You clean the excrement and blood from the commode. So I don’t have to. So my sister doesn’t have to.
On 63 year old knees, you have just pushed my decrepit father, all 15 stone of his withering frame, across the slideboard that connects his high chair with the commode. I have dragged him. My back hurts. But not as much as yours. This is a son’s duty. But I only visit. This is your daily routine.
You have watched my father fade over 22 excruciating years.
Dialysis. Broken hips. Stents. Cardio-obstructive pulmonary disease.
You have protected me from the horrors of my dad’s health problems over these years. Hospital trips in the middle of the night; so many you have spared me.
‘Why don’t you just fuck off?’ barks my prone dad at you after you plead with him to try and shift himself across the commode. You plead with him out of annoyance and to save my back.
We have clung to hope for years but my dad tells me later this Christmas night that ‘there’s nothing left’. Maybe he has given up? I couldn’t blame him. He has tried and tried. He didn’t deserve this. And neither did you mum.
Later, I cry under his eyes. You are preparing dinner.
My dad has resigned himself to the inevitability of physical decline. His decline. This resignation brought the tears.
He can’t have another kidney. Antibodies. Too frail from the failed hip replacements. A life of dialysis. He is 64. Immobile. Hoisted everywhere. Dependent. But an inspiration to me. My dad. Like you are my mum.
You didn’t fuck off. You stayed. You cleaned the commode. Again.
In sickness and in health.
You get his pills.
You feed him.
You pay the bills.
You clean the house.
You maintain the garden.
All while carers stampede through your home. Two carers. Four times a day. Some are ok. Some aren’t. I believe you. There are so many things you wished they would do to help. I wished for those to.
You tell me how they dictate to you; ‘get this’, ‘do that’. This riles me. And infuriates you.
You contend with social workers, doctors, nurses, the two-decade long nightmare that is the Department of Work and Pensions; all with their own (often financially driven) agendas and ideas, so rarely aligned with yours. Ours.
You fight. I admire you. I know what it is to fight now. To stand up for what you believe in, for what you value, for what you live for; the best care for your husband.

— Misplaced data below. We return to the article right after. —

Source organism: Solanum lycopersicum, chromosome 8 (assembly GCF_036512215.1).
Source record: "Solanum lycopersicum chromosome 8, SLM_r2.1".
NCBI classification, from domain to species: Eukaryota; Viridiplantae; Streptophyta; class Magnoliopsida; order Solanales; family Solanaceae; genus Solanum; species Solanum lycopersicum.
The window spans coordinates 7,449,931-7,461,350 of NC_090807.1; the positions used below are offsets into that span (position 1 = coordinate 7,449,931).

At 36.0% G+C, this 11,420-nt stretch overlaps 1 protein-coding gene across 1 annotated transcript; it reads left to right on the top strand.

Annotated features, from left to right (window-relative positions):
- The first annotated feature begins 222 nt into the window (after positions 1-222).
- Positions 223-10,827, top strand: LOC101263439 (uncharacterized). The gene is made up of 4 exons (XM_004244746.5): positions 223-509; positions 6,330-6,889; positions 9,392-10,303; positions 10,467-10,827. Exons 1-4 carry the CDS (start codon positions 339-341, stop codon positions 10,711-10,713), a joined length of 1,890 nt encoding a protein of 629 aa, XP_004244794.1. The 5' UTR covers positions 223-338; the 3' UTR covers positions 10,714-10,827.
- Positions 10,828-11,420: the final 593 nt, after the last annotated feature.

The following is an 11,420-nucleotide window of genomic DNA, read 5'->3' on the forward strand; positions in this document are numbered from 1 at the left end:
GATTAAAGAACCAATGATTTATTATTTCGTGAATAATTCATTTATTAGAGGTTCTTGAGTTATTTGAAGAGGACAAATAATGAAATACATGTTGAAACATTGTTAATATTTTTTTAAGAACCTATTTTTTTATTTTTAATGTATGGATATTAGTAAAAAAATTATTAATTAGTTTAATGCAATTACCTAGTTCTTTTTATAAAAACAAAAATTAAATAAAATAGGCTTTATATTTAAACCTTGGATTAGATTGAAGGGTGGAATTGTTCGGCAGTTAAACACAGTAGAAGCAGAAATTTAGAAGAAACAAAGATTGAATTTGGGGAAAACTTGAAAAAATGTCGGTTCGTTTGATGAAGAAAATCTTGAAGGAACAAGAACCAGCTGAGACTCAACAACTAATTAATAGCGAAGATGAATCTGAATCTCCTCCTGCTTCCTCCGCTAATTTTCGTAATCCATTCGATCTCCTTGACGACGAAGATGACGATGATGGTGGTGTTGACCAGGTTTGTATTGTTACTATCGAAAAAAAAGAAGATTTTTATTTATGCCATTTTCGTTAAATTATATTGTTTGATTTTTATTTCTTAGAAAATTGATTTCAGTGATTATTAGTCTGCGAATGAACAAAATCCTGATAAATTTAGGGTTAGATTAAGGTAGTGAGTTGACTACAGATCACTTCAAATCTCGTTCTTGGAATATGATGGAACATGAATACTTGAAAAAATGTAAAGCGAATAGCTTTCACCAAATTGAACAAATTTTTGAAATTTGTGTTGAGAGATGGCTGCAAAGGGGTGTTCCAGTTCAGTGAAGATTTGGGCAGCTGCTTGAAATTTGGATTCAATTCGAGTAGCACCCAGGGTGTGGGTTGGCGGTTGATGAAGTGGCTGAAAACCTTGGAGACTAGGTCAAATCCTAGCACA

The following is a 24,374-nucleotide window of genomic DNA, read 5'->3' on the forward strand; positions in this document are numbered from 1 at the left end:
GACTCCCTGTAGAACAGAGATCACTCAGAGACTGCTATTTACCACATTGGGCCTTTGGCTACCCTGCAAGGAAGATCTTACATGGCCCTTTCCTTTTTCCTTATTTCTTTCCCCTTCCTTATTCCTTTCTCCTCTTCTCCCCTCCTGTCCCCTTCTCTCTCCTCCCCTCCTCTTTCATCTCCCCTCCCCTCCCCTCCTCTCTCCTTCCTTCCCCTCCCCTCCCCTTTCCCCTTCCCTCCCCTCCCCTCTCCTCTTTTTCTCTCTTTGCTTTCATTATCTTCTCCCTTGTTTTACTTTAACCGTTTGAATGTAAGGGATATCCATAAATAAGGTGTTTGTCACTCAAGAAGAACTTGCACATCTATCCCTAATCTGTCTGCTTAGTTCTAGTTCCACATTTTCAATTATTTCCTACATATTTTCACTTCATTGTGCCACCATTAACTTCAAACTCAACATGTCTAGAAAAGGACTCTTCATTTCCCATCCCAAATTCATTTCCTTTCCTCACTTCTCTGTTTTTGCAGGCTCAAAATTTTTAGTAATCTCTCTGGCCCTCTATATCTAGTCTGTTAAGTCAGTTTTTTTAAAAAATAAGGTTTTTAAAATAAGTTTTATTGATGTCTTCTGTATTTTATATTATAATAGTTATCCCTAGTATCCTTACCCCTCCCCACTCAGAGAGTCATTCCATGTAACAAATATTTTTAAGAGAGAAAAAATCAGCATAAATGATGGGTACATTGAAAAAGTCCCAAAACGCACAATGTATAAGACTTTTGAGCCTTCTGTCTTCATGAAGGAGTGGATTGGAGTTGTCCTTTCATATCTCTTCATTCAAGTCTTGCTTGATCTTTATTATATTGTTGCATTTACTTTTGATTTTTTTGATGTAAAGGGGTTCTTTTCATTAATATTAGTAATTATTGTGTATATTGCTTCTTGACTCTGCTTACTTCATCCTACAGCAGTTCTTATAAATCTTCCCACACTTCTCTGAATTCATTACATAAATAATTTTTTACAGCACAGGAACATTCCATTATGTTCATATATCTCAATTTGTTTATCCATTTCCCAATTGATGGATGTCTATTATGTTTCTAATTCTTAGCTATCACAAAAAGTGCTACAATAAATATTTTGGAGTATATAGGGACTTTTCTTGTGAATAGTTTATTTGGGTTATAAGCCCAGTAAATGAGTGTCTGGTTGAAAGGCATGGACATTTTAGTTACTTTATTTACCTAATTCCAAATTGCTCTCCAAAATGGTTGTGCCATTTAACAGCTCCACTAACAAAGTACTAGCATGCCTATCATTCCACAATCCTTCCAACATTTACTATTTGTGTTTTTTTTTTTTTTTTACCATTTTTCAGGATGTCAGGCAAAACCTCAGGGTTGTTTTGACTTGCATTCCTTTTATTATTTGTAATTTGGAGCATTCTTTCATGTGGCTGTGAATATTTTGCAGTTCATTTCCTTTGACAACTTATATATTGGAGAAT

You look after your vulnerable and fragile 99 year-old mother. You sleep at her house on Christmas Eve and New Year’s Eve so she can save the extortionate night-time carer bills.
You babysit for my sister, waking at 4.30am twice a week, driving in the middle of the freezing Winter night thirty five miles to my sister’s house so she can work and provide for her children.
Seeing your one year-old grandson gives you pleasure. You deserve pleasure. You have sacrificed so much for us. I am not a parent. I don’t really understand. I would like to give you grandchildren too mum. To bring you some happiness.
You are getting more and more annoyed with dad and your desperate situation. I understand this. I don’t love you any less. My life would have taken a much harder direction if you weren’t there. Perhaps too hard.
I feel guilt when I am living my life, drinking, watching TV, wasting time. Things you cannot experience as you are at dad’s beck and call. But I know you want me to lead my life, to flourish. I will.
I want to make you prouder. I will.
Thank you mum, for the food you put in my stomach, the roof you put over my head, the hours you spent helping me revise for my A levels, the contacts in my industry you forged for me, the car you bought me, the flat you will.
After we left you and dad that Christmas night, I drove my sister home. As her boys slept, I asked her what she did when she had asthma attacks as a child.
She said you would tell her to ‘just breath’.
Your words, her mum’s, reassured her.
She said she would fall asleep with you watching over her in a chair.
This is love.
I love you so much mum.